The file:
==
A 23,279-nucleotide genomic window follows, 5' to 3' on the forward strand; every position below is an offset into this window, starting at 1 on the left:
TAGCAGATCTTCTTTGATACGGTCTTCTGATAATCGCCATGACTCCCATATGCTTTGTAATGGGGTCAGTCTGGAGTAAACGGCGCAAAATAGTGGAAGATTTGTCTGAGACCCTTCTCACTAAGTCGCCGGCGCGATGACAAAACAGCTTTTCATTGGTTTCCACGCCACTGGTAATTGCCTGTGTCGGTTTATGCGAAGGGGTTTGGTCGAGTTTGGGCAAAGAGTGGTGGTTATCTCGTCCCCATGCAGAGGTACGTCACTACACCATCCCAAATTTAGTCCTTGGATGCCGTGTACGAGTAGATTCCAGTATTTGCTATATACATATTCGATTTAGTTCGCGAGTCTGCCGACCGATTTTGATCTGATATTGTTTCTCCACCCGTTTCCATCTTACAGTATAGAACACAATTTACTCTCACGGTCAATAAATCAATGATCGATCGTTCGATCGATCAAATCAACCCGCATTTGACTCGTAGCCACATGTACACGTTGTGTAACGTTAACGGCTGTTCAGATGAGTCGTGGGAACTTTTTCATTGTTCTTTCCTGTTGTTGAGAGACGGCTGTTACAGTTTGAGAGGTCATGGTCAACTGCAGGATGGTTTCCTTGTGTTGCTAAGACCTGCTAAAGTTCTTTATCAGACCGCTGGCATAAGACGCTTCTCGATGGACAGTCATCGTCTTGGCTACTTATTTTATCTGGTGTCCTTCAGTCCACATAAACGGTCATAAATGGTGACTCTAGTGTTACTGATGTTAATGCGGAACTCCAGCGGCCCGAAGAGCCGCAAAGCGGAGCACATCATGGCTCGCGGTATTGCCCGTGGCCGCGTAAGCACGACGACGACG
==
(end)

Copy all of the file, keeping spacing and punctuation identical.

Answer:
A 23,279-nucleotide genomic window follows, 5' to 3' on the forward strand; every position below is an offset into this window, starting at 1 on the left:
TAGCAGATCTTCTTTGATACGGTCTTCTGATAATCGCCATGACTCCCATATGCTTTGTAATGGGGTCAGTCTGGAGTAAACGGCGCAAAATAGTGGAAGATTTGTCTGAGACCCTTCTCACTAAGTCGCCGGCGCGATGACAAAACAGCTTTTCATTGGTTTCCACGCCACTGGTAATTGCCTGTGTCGGTTTATGCGAAGGGGTTTGGTCGAGTTTGGGCAAAGAGTGGTGGTTATCTCGTCCCCATGCAGAGGTACGTCACTACACCATCCCAAATTTAGTCCTTGGATGCCGTGTACGAGTAGATTCCAGTATTTGCTATATACATATTCGATTTAGTTCGCGAGTCTGCCGACCGATTTTGATCTGATATTGTTTCTCCACCCGTTTCCATCTTACAGTATAGAACACAATTTACTCTCACGGTCAATAAATCAATGATCGATCGTTCGATCGATCAAATCAACCCGCATTTGACTCGTAGCCACATGTACACGTTGTGTAACGTTAACGGCTGTTCAGATGAGTCGTGGGAACTTTTTCATTGTTCTTTCCTGTTGTTGAGAGACGGCTGTTACAGTTTGAGAGGTCATGGTCAACTGCAGGATGGTTTCCTTGTGTTGCTAAGACCTGCTAAAGTTCTTTATCAGACCGCTGGCATAAGACGCTTCTCGATGGACAGTCATCGTCTTGGCTACTTATTTTATCTGGTGTCCTTCAGTCCACATAAACGGTCATAAATGGTGACTCTAGTGTTACTGATGTTAATGCGGAACTCCAGCGGCCCGAAGAGCCGCAAAGCGGAGCACATCATGGCTCGCGGTATTGCCCGTGGCCGCGTAAGCACGACGACGACG